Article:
For reliable communication between the source and destination ACK can be send to the source to check whether the packet reach the destination correctly or not. The packet can be encrypted by using the destination public key so that packet can be only accessed by the destination node. In the packet, PS is the pseudonym of a source; PD is the pseudonym of the destination; LS and LD are the positions of the Pth partitioned source zone and destination zone, respectively; LD is the currently selected TD‟s coordinate; P is the number of divisions so far, and KS s denotes the symmetric key of a source. Particularly, Time To Live (TTL) is used for the protection of source anonymity. At first create a wireless network with 50 nodes and uniquely identify each node by dynamic pseudonym. Every node maintains a routing table. The source and destination can be identified and classify the position of that node. The public key and location of the destination of a data transmission can be known by others, but its actual identity desire protection. That protection can be provided by the destination anonymity. The source can identify the temporary destination (TD) and the intermediate relay node that can be used to forward the packet to the destination node. Intermediate node can be randomly selected on the basic of the coverage region. TD can be selected as, which is closest to the destination node. Between source node and TD node the transmission can be performed by randomly selected several RN.
For successful communication between S and D, S and each packet forwarder uses the GPSR routing algorithm to send the data to the node closest to TD. In order to hide the packet content from adversaries, in my work employs cryptography. The work in experimentally proved that generally symmetric key cryptography costs hundreds of times less overhead than public key cryptography while achieving the same degree of security protection. Therefore, the packets communicated between S and D can be efficiently and securely protected using KS s. NAKs/ACK used in geographic routing-based approaches to reduce traffic cost. In this paper, use NAK in order to identify the packet loss in the transmission.


In my project zone partitioning can be performed partitioning the network. The separation between the source node and destination node for anonymity protection.
Figure 2 Zone partition
First the source can check whether the destination can present in the same zone, if it is in same zone then source can partition the network. In the DZ, there are a number of nodes to provide high anonymity to the destination zone. In the source zone each node can communication with the neighbor‟s node. Each node maintains the routing table that contains the neighbor node detail and the distance between those nodes. One zone node can communicate with other zone nodes by the neighbors node of that zone that means some node is within the coverage region of the other zone node. Fig. 2 show the partition method, in the first diagram the source and destination in the same zone and then in the second diagram source can partition the network into two zones by clustering the group of node such as C1 and C2 and select the intermediate node in the other zone (C2) as random forwarder. In the third diagram select the intermediate relay node forward the data to RF this process is continue until the destination can be reached.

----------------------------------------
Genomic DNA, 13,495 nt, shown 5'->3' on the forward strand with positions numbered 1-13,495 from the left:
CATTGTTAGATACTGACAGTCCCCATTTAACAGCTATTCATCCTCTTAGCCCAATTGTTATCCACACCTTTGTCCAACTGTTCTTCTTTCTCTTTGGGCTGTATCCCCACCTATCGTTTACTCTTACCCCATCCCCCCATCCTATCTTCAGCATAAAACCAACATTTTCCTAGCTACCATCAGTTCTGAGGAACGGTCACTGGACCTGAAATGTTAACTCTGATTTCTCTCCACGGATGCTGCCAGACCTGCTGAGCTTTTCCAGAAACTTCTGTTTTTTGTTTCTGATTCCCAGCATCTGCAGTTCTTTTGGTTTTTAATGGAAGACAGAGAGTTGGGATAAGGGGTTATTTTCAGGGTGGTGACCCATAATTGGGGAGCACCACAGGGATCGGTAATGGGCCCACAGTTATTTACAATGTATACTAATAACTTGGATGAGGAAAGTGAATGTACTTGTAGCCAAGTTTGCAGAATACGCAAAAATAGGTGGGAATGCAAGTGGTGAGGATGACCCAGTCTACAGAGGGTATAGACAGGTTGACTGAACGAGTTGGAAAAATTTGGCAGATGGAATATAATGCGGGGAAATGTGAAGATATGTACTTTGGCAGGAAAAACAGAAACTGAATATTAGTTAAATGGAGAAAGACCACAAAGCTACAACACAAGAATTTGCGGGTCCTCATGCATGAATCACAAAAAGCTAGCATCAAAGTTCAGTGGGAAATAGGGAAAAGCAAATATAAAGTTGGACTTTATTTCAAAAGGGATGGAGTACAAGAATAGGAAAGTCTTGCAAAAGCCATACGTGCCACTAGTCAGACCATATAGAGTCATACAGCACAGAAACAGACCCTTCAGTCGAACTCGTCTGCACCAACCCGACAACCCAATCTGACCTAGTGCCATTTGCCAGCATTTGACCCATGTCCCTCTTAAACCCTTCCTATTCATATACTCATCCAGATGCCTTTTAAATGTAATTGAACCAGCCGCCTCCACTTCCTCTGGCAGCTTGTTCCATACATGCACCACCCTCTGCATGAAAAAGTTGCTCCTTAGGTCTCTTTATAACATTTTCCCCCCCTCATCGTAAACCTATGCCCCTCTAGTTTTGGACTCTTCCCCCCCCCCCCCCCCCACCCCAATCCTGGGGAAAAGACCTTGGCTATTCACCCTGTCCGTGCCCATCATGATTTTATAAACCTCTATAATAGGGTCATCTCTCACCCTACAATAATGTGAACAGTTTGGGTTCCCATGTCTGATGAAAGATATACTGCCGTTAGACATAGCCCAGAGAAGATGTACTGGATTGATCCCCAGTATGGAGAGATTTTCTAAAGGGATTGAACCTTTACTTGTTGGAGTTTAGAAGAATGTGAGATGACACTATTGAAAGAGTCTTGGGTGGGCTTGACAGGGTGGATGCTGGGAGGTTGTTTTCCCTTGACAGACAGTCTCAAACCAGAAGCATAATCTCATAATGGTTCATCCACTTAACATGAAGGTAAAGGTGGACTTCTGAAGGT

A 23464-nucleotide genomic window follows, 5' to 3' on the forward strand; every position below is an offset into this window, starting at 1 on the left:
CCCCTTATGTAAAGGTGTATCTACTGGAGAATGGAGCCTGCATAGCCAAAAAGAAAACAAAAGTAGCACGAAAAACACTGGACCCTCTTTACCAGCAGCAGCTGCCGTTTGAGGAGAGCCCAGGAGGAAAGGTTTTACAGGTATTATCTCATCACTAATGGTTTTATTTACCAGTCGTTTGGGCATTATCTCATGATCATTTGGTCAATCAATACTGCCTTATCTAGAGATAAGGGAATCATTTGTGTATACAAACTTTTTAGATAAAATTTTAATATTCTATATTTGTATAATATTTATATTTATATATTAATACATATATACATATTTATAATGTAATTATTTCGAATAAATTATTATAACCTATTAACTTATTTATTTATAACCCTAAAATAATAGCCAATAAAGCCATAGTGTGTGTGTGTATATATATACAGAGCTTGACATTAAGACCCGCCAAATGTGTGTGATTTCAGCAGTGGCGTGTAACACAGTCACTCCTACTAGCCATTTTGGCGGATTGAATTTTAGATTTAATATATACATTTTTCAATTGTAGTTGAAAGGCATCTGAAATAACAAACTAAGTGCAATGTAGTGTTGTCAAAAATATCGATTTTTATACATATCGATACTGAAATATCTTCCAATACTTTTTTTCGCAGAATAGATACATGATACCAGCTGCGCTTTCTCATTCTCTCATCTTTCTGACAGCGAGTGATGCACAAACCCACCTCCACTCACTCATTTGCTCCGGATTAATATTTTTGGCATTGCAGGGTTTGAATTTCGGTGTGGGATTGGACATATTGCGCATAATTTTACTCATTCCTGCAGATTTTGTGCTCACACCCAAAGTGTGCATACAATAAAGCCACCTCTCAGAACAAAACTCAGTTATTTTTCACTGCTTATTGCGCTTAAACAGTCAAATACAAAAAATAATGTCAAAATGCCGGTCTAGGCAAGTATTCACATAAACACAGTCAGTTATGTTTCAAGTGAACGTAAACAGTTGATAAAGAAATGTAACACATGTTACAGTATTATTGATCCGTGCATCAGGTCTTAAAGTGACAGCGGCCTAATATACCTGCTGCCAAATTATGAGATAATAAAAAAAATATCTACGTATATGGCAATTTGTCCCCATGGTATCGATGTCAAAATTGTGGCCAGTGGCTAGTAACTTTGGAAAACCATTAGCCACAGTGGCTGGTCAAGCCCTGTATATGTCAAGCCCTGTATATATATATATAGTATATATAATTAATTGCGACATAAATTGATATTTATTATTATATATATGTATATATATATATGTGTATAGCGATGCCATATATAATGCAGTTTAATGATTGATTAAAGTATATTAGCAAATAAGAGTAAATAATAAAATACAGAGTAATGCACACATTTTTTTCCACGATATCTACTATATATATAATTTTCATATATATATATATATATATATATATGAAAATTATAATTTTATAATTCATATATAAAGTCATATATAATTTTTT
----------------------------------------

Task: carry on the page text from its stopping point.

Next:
A. Source Anonymity
The contribution of the Location based anonymous routing protocol is to provide the location anonymity to the source and destination. The anonymity protection of location can confuse the intruder to decide if a node is source or a forwarding node. To provide the source anonymity, the source node location can be hide by lightweight mechanism called “notify and go”. In this mechanism the source node can send a notification message to a neighbor‟s node with piggybacks its update packet. After the receiving of notification the source node and neighbors node can wait for some random time and then that all neighbors‟ nodes can send a packet at the time of source send in order to hide the packet among other packets. Before send the packet can be encrypted by asymmetric encryption algorithm AES (Advanced Encryption Standard) to reduce the cost. That encrypted packet can be decrypted only by the destination node.